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stitchcounting:

Christ has risen!

Remember Easter has nothing to do with rabbits but if you are thinking of getting one today, they poo, pee and eat a lot. They can also live through 8-10 Easter Sundays. Just think it through

Source: stitchcounting
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http://karenkavett.tumblr.com/post/83312191047/alandistro-observingkatherine-exoticwild

alandistro:

observingkatherine:

exoticwild:

What I’m really terrified of is leading an average, ordinary life with a regular job and an invariable routine, planned holidays, an average household, fixed responsibilities and not doing anything different to be remembered by.

This…

Source: exoticwild
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fahrlight:

fahrlight:

fahrlight:

fahrlight:

fahrlight:

fahrlightloki:

fahrlight:

jimthewebspinner:

fahrlight:

keepcalmandthunderfrost:

keepcalmandthunderfrost:

fahrlight:

This was after he kneeled before me (no kidding).

Story of my awesome day follows soon, and it’s a looong story.

HE KNEELED BEFORE YOU?

JESUS FUCKING SHIT FUCK, TOM.

SOMEONE FIND THAT MAN A DOM.

*cough, cough*

how can this have like 23.000 reblogs?!? HOW?! Thank you so much guys!

by the way, there’s a video now! 

Anyone got any more pictures or videos of this little moment!?

it got better!

thank you ALL for reblogging this baby!

Sorry guys, but my anemia bothers me so much, I need to push my ego a little. XD

Source: fahrlight
Link

http://ehmeegee.tumblr.com/post/83313602045/edwardspoonhands-sleepywinchesters

edwardspoonhands:

sleepywinchesters:

edwardspoonhands:

Sometimes when I’m making a video, I realize that I’m forcing myself to have a unique opinion on a topic when, in fact, it isn’t an honest opinion….it’s just me searching for something interesting to say. That’s OK, I guess,…

Source: edwardspoonhands
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sciencechicks:

dendroica:

Rachel Carson

Though she did not set out to do so, Carson influenced the environmental movement as no one had since the 19th century’s most celebrated hermit, Henry David Thoreau, wrote about Walden Pond. “Silent Spring” presents a view of nature compromised by synthetic pesticides, especially DDT. Once these pesticides entered the biosphere, Carson argued, they not only killed bugs but also made their way up the food chain to threaten bird and fish populations and could eventually sicken children. Much of the data and case studies that Carson drew from weren’t new; the scientific community had known of these findings for some time, but Carson was the first to put them all together for the general public and to draw stark and far-reaching conclusions. In doing so, Carson, the citizen-scientist, spawned a revolution.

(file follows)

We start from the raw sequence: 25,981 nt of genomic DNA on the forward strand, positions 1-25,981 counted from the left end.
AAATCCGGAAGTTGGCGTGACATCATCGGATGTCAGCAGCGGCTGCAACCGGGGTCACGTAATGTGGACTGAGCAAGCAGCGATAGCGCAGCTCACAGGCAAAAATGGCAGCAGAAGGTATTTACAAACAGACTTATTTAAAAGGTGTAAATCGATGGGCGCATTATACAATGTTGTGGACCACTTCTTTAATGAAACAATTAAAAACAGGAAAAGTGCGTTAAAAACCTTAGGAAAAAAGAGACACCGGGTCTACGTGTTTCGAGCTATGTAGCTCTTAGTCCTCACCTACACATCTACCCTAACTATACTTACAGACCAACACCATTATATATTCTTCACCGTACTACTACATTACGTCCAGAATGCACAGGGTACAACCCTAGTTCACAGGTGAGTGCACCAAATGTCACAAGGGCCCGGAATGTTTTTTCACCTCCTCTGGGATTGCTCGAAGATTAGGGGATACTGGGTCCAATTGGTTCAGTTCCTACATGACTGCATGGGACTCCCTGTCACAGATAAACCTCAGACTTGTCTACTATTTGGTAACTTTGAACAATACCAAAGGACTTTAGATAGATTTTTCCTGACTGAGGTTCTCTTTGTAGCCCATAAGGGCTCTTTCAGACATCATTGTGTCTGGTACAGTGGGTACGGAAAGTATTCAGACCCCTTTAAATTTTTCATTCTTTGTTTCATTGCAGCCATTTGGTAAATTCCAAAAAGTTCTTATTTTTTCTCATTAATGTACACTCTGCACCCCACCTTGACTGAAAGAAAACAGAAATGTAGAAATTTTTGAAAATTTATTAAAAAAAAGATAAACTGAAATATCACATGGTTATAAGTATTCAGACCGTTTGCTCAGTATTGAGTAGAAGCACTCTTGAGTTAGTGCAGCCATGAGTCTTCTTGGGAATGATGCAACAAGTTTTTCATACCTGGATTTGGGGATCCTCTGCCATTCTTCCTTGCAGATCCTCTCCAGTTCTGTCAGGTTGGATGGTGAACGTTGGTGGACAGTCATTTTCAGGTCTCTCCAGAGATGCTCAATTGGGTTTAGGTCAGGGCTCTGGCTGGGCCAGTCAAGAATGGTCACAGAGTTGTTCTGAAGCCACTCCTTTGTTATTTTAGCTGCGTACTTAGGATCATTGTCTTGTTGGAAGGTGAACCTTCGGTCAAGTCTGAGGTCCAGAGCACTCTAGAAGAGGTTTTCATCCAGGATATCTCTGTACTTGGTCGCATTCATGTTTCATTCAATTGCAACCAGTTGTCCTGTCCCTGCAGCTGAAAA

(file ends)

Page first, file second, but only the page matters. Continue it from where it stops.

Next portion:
“Silent Spring,” which has sold more than two million copies, made a powerful case for the idea that if humankind poisoned nature, nature would in turn poison humankind. “Our heedless and destructive acts enter into the vast cycles of the earth and in time return to bring hazard to ourselves,” she told the subcommittee. We still see the effects of unfettered human intervention through Carson’s eyes: she popularized modern ecology.

If anything, environmental issues have grown larger — and more urgent — since Carson’s day. Yet no single work has had the impact of “Silent Spring.” It is not that we lack eloquent and impassioned environmental advocates with the capacity to reach a broad audience on issues like climate change. Bill McKibben was the first to make a compelling case, in 1989, for the crisis of global warming in “The End of Nature.” Elizabeth Kolbert followed with “Field Notes From a Catastrophe.” Al Gore sounded the alarm with “An Inconvenient Truth,” and was awarded the Nobel Prize. They are widely considered responsible for shaping our view of global warming, but none was able to galvanize a nation into demanding concrete change in quite the way that Carson did.

(via How ‘Silent Spring’ Ignited the Environmental Movement - NYTimes.com)

Silent Spring was published on September 27, 1962 — 50 years ago today.

Reblogging for the 50th anniversary of her death today, April 14, 1964.

(via themarysue)

Source: The New York Times
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iwasbornhuman:

shaboogami:

ultrabatsexybananas:

cannabiskitties:

Holy shit our lungs are crazy

I don’t know whether to be disgusted or amazed…

WHOA 

According to military training, you can blow into the esophagus and inflate cow lungs and use them as a flotation device. I have no idea why you be in a situation where you come across a dead cow right when you need to cross a large body of water, but hey, the more you know.

(via ladyelora)

Source: arsanatomica
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skunkbear:

Close-ups of butterfly wing scales! You should definitely click on these images to get the full detail.

I’ve paired each amazing close-up (by macro photographer Linden Gledhill) with an image of the corresponding butterfly or moth.  The featured lepidoptera* are (in order of appearance):

*Lepidoptera (the scientific order that includes moths and butterflies) means “scaly wing.” The scales get their color not from pigment - but from microscopic structures that manipulate light.

The great science youtube channel “Smarter Every Day” has two videos on this very subject that I highly recommend:

(via goodstuffhappenedtoday)

Source: skunkbear